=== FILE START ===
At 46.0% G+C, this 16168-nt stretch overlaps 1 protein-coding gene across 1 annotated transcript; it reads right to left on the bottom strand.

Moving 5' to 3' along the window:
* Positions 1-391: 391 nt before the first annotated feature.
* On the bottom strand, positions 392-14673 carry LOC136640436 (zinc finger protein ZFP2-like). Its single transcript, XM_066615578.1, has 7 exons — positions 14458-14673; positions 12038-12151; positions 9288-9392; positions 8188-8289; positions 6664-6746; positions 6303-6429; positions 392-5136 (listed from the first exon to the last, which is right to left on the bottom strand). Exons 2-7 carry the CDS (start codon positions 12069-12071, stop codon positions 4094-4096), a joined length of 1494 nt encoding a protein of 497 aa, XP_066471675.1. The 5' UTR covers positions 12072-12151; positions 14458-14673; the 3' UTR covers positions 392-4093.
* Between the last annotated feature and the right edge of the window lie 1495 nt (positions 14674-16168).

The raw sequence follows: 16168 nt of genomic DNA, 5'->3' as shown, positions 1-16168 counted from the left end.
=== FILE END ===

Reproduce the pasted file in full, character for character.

At 46.0% G+C, this 16168-nt stretch overlaps 1 protein-coding gene across 1 annotated transcript; it reads right to left on the bottom strand.

Moving 5' to 3' along the window:
* Positions 1-391: 391 nt before the first annotated feature.
* On the bottom strand, positions 392-14673 carry LOC136640436 (zinc finger protein ZFP2-like). Its single transcript, XM_066615578.1, has 7 exons — positions 14458-14673; positions 12038-12151; positions 9288-9392; positions 8188-8289; positions 6664-6746; positions 6303-6429; positions 392-5136 (listed from the first exon to the last, which is right to left on the bottom strand). Exons 2-7 carry the CDS (start codon positions 12069-12071, stop codon positions 4094-4096), a joined length of 1494 nt encoding a protein of 497 aa, XP_066471675.1. The 5' UTR covers positions 12072-12151; positions 14458-14673; the 3' UTR covers positions 392-4093.
* Between the last annotated feature and the right edge of the window lie 1495 nt (positions 14674-16168).

The raw sequence follows: 16168 nt of genomic DNA, 5'->3' as shown, positions 1-16168 counted from the left end.